Diplomats at the United Nations on Friday said that Germany and Brazil, two of the countries whose leaders have been subjected to N.S.A. invasions of their communications, were drafting a General Assembly resolution that would seek to strengthen Internet privacy.
The diplomats, who spoke on the condition of anonymity because the drafting is still in the early stages, said momentum for the measure, begun in the summer, had been invigorated by the most recent disclosures of American eavesdropping. A formal resolution could be ready for consideration next month in what would be the first internationally coordinated response to the N.S.A. spying. Word of the German-Brazilian initiative was first reported on the Web site of Foreign Policy.
In Europe, where Ms. Merkel and Mr. Hollande demanded Friday that the United States open negotiations on a “code of conduct” that would limit surveillance, there is a sense that the steady stream of revelations may give them an upper hand. Ms. Merkel keeps repeating the phrase that the Americans must “restore trust.” One way the French and Germans intend to do that is to seek some form of inclusion in the inner circle of American intelligence allies, or at least for a deeper intelligence alliance.
Right now that inner circle, called the “Five Eyes,” consists of the United States and four English-speaking partners: Britain, Canada, Australia and New Zealand. Those partners agree not to spy on one another and to share in many of the United States’ deepest intelligence secrets, as the trove of highly classified documents made public by Edward J. Snowden, the former N.S.A. contractor, makes clear.
But Europe’s demands may go further than a stronger spying relationship with the United States. The European Union wants to require American companies, led by Internet powerhouses like Google and Yahoo, to get the approval of European officials before complying with warrants issued in the United States seeking information, e-mails or search histories about European citizens. The European Union would slap the technology companies with huge fines if they failed to agree to those rules, meaning that the companies would be caught between two masters and several legal systems.
Those kinds of demands would have been hard to imagine during the cold war, when European nations relied on the United States for protection from the Soviet Union, and American spying and rule-setting were tolerated.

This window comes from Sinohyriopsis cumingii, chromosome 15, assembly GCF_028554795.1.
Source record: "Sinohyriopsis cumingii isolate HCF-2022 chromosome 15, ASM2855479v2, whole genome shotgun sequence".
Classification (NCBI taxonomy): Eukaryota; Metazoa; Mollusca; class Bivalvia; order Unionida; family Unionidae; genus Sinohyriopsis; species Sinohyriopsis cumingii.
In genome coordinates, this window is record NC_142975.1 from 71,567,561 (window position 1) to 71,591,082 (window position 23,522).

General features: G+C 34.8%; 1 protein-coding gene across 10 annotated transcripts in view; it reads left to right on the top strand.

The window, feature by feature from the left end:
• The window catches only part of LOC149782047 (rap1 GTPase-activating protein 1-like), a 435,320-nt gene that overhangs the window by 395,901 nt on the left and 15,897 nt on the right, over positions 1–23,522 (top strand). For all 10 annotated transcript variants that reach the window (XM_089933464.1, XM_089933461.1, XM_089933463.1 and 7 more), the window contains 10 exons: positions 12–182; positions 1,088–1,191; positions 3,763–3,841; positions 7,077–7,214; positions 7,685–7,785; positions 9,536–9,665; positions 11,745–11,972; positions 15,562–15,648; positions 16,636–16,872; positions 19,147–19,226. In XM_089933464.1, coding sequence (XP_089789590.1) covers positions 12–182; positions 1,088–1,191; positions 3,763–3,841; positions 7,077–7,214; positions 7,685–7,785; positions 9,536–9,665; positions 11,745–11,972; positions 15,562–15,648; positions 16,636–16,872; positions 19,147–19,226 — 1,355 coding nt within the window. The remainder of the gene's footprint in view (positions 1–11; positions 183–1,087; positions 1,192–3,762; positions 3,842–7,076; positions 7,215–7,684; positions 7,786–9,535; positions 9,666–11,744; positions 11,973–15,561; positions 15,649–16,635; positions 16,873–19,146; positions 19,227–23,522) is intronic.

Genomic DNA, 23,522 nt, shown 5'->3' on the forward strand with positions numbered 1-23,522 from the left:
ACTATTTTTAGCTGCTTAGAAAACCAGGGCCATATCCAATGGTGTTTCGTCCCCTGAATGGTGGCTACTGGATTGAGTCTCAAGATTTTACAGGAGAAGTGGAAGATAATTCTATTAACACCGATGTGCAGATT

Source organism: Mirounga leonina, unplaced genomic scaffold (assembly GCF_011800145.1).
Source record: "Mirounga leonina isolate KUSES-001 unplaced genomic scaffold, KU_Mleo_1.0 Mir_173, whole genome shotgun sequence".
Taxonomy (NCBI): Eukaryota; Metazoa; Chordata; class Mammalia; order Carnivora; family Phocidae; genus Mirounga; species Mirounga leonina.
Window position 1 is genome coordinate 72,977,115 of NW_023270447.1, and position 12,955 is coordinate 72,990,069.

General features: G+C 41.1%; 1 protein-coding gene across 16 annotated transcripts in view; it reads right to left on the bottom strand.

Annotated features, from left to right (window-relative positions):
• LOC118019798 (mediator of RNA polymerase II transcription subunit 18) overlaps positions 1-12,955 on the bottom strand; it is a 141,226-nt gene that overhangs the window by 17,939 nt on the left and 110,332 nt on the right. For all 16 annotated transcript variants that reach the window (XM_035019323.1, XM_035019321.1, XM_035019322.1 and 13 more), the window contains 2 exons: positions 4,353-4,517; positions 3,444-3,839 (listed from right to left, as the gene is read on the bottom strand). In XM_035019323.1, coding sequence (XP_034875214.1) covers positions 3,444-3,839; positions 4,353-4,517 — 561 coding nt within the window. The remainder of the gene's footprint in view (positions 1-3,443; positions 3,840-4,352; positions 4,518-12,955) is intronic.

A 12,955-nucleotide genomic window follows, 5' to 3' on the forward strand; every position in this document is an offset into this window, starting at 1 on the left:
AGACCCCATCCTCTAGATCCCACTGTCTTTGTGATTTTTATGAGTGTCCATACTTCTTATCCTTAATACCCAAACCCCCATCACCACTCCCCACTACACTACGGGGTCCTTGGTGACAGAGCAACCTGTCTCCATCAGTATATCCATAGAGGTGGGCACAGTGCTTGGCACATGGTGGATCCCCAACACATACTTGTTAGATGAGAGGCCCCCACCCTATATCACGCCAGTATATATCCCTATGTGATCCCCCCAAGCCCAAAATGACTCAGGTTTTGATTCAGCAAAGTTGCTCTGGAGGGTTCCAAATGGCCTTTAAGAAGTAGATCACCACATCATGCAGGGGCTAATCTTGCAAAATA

"It is easy to confuse what is with what ought to be, especially when what is has worked out in your favor."
- Tyrion Lannister
"Lannister. Baratheon. Stark. Tyrell. They're all just spokes on a wheel. This one's on top, then that's ones on top and on and on it spins, crushing those on the ground. I'm not going to stop the wheel. I'm going to break the wheel."
- Daenerys Targaryen
"The Lord of Light wants his enemies burned. The Drowned God wants them drowned. Why are all the gods such vicious cunts? Where's the God of Tits and Wine?"
- Tyrion Lannister
"The common people pray for rain, healthy children, and a summer that never ends. It is no matter to them if the high lords play their game of thrones, so long as they are left in peace. They never are."
- Jorah Mormont
"These bad people are what I'm good at. Out talking them. Out thinking them."
- Tyrion Lannister
"What happened? I think fundamentals were trumped by mechanics and, to a lesser extent, by demographics."
- Michael Barone
"If you want to know what God thinks of money, just look at the people he gave it to."
- Dorothy Parker
Saturday, October 26, 2013
DeLong goes soft on Democratic presidents. Johnson privatized Fannie and Freddie for a one-time boost to his budget numbers. Clinton "reformed" welfare which boosted poverty levels. Clinton and Carter deregulated. Clinton reappointed Greenspan who allowed a shadow banking system to arise, unregulated.
Macrofoundations (Wonkish) by Krugman
The macro foundations of microeconomics by John Quiggin
Friday, October 25, 2013
Wednesday, October 23, 2013
I disagree with Mendelsohn about Lena Headey and Emilia Clarke. Headey is compelling in an unsympathetic role and Clarke is wonderful. She was nominated for an Emmy this year.
Possibly he felt he needed to put something negative in his review since it's mostly positive.
Tuesday, October 22, 2013
Always out to decry brainwashing in any form that doesn’t directly serve it, Fox News has exposed yet more TV making viewers witless and single-minded in the wrong way by arguing that The Walking Dead is “seriously hurting American society”—that bumbling assemblage of oafs who are always but one unsavory pop culture moment away from killing each other and having sex with the skulls. Fortunately, the more healthily paranoid Fox News audience have received early warning to don their protective anti-skull-sex helmets from Fox Health News senior managing editor Dr. Manny Alvarez, whose years of experience as an OB-GYN has made him expertly qualified to handle babies.
“Hate me all you want, or call me paranoid and misinformed,” says “Dr. Manny,” instantly predicting and therefore negating all criticism, “but there is one common theme that is pervasive in American pop culture today: violence. Even more specifically, zombie violence. The idea of a zombie-infested world inspires fantasies of monsters possessed by an uncontrollable rage to kill, and viewers get a thrill imagining what it would be like to participate in this new world order.” And, he argues, those daydreams of an ominous, monster-filled “new world order” only serve as distractions from the other, slightly less monstrous new world order Fox News would prefer you focus on.